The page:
Those moves have raised the specter that Graham, who once lavished praise on Biden “as good a man as God ever created,” may be making a political shift back to the deal-cutter who worked on immigration reform and defused a brutal Bush-era battle over judges. At a minimum, Graham still seems to believe in deference to presidents on nominations, despite his fury at how Democrats handled the confirmation of Justice Brett Kavanaugh and his swing from vociferous Trump critic to ardent defender.

“Lindsey Graham prides himself on independence and unpredictability,” said Senate Judiciary Chair Dick Durbin (D-Ill.). “That, I think, is what you’re seeing.”

Graham said he “absolutely” still considers Biden a friend, but an actual thaw may be a ways off — if it ever comes at all. The two haven’t talked since Biden became president, Graham said. The White House did not respond to a request for comment.

“I’ve been critical of his performance because I think it’s been bad for the country, bad for the world. I’ve got a job to do. You’ve got to be able to compartmentalize up here,” Graham said of Biden. “My job up here is to push back on the radicalization of the country. And if you can find common ground do it.”

Graham’s potential vote for Childs or another nominee may turn out vital: Sen. Ben Ray Luj´an (D-N.M.) had a stroke last week, a reminder that Democrats’ 50-seat majority is tenuous and could always use some padding in the form of Republican votes. And it’s safe to say Democrats are intrigued by Graham’s sudden burst of positivity about filling a Supreme Court seat for Biden.

“Sen. Graham has a long history of supporting qualified [nominees], before the last few years where nominations have become divisive, partisan and bitter events,” said Sen. Chris Coons (D-Del.), a frequent collaborator with Graham. “I’m hopeful that Sen. Graham is simply hoping to continue what was a long tradition of supporting qualified nominees.”

Over his 19 years as a senator, Graham has remained consistent on judges, voting to confirm seven of the nine Supreme Court justices, including Democrat-nominated Justices Elena Kagan and Sonia Sotomayor. That shifted in 2016, when Graham supported the GOP’s blockade of former President Barack Obama’s Supreme Court nominee Merrick Garland.

Two years later, Graham warned in a fiery speech that Kavanaugh’s treatment by committee Democrats would “destroy” the ability to attract good nominees and said of Democrats: “Boy, y’all want power. God, I hope you never get it.” Then, as Judiciary chair, Graham pushed through Justice Amy Coney Barrett’s nomination days before the 2020 election.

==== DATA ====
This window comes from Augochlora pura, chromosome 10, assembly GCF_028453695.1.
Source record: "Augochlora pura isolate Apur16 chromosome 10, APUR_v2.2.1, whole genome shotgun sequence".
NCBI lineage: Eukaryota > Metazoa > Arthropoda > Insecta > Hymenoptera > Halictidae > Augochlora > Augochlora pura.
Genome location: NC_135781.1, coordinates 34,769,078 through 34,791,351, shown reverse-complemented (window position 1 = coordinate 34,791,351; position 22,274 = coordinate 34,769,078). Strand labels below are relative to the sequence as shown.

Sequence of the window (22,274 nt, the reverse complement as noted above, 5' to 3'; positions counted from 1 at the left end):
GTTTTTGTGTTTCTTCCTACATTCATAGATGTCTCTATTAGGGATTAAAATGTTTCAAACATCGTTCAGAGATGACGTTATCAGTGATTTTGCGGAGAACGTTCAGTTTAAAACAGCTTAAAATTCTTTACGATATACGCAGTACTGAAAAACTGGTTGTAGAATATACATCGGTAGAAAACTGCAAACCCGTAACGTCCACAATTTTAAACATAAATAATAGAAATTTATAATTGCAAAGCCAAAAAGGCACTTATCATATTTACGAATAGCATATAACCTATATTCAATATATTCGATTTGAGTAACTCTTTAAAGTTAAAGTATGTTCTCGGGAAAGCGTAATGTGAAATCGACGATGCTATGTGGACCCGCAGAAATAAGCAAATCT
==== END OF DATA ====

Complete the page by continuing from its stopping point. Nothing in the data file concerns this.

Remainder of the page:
After moderate Sens. Susan Collins (R-Maine) and Lisa Murkowski (R-Alaska), Graham is the third-most supportive GOP senator of Biden’s judicial nominees over the past year. Graham and Collins are the only senators left from the Gang of 14, which temporarily defused a fight over killing the judicial filibuster in 2005.

Moreover, Graham’s vote on the Judiciary Committee carries serious weight: If he joins Democrats, he allows nominees to get reported directly to the floor, avoiding cumbersome procedural votes triggered by a tie-in committee. He also gives them a bipartisan imprimatur.

“Sen. Graham is of the mind that if you win the presidency you’re entitled to your nominees, absent some exceptional circumstance,” said Sen. John Cornyn (R-Texas), a Judiciary Committee member. “So he’s been a pretty routine vote for any Democratic president’s judicial nominees.”

It’s not just judges: Graham also supported Biden’s infrastructure plan, drawing condemnations from some conservatives in South Carolina. He also famously helped negotiate the Gang of Eight bipartisan immigration bill in 2013, while fending off primary challenges back home. As he considers a Supreme Court nominee from a Democratic president he counts as a friend, he has even less to worry about back home: He just won reelection to a six-year term in 2020.

Though Biden is considering several Black women as a nominee, Graham is fairly single-minded on Childs. He called her “the kind of person I think I could support” and predicted that her profile could “do well with Republicans.” Childs was confirmed by voice vote in 2010 as a District Court judge, the type of ho-hum confirmation that basically never happens anymore.

Rep. Jim Clyburn (D-S.C.), No. 3 in House Democratic leadership and a longtime ally of Biden’s, also called on the president to select Childs. And though not as effusive as his fellow South Carolina senator, Republican Tim Scott had kind words for her: “She is a strong candidate. And she’s proven herself across South Carolina as a state judge and now as a federal judge. She continues to receive praise on her approach.”

Graham also voted for Ketanji Brown Jackson — another woman considered a frontrunner for the nomination — to be a judge on the U.S. Circuit Court of Appeals for D.C., along with Collins and Murkowksi, but seemed less enthused with her as Supreme Court material, at least for the moment.

“I’ll cross that bridge when we get there,” he said. “I’m pretty firm on what we should be doing.”

Graham’s more pragmatic side may have put him back on the outs with Trump. The former president referred to Graham as a RINO, or Republican in name only, during a Newsmax interview Tuesday night over Graham’s comments that those accused of attacking the Capitol on Jan. 6 should not be pardoned.

Asked Tuesday morning if Trump would be angered by Graham’s work on a potential Biden nominee, Graham replied: “I doubt it.”

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